The ancestors of the name Headin date back to the days of the Anglo-Saxon
tribes of Britain. The name is derived from their residence in the parish of Headon, which is in the diocese of Southwell in Nottinghamshire
, or in the parish of Hedon, which is in the diocese of York in Yorkshire
. The surname Headin belongs to the large category of Anglo-Saxon habitation
names, which are derived from pre-existing names for towns, villages, parishes, or farmsteads.
Early Origins of the Headin family
The surname Headin was first found in Nottinghamshire
, where evidence suggests they held a family seat
before the Norman Conquest.
Early History of the Headin family
This web page shows only a small excerpt of our Headin research.Another 211 words (15 lines of text) covering the years 1273, 1379, 1690 and 1st. are included under the topic Early Headin History in all our PDF Extended History products and printed products wherever possible.
Headin Spelling Variations
Headin has been spelled many different ways. Before English spelling became standardized over the last few hundred
years, spelling variations
in names were a common occurrence. As the English language changed in the Middle Ages, absorbing pieces of Latin and French, as well as other languages, the spelling of people's names also changed considerably, even over a single lifetime. Many variations of the name Headin have been found, including Heading, Headen, Headon, Hedding, Heddon, Hedon, Hedin, Hedden and many more.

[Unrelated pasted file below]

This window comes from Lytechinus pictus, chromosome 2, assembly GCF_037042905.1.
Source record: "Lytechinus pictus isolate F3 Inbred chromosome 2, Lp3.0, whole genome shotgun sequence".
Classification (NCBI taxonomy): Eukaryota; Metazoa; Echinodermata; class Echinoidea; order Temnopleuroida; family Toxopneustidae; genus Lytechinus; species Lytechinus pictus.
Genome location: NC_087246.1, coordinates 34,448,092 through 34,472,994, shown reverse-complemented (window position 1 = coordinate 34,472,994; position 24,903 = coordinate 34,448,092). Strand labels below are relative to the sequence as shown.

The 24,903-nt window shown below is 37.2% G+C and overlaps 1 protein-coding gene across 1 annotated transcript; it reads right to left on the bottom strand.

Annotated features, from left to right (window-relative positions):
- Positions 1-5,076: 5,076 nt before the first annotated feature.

Early Notables of the Headin family (pre 1700)
Another 19 words (1 lines of text) are included under the topic Early Headin Notables in all our PDF Extended History products and printed products wherever possible.
Migration of the Headin family to Ireland
Some of the Headin family moved to Ireland
, but this topic is not covered in this excerpt.Another 41 words (3 lines of text) about their life in Ireland is included in all our PDF Extended History products and printed products wherever possible.
Migration of the Headin family to the New World and Oceana
In an attempt to escape the chaos experienced in England
, many English families boarded overcrowded and diseased ships sailing for the shores of North America and other British colonies. Those families hardy enough, and lucky enough, to make the passage intact were rewarded with land and a social environment less prone to religious and political persecution. Many of these families became important contributors to the young colonies in which they settled. Early immigration and passenger lists have documented some of the first Headins to arrive on North American shores: Sarah Heading, who sailed to Barbados in 1659; Richard Hedon to New England
in 1684; William Heddon to Georgia in 1753; E. Hedding to New York at the age of 70 in 1823.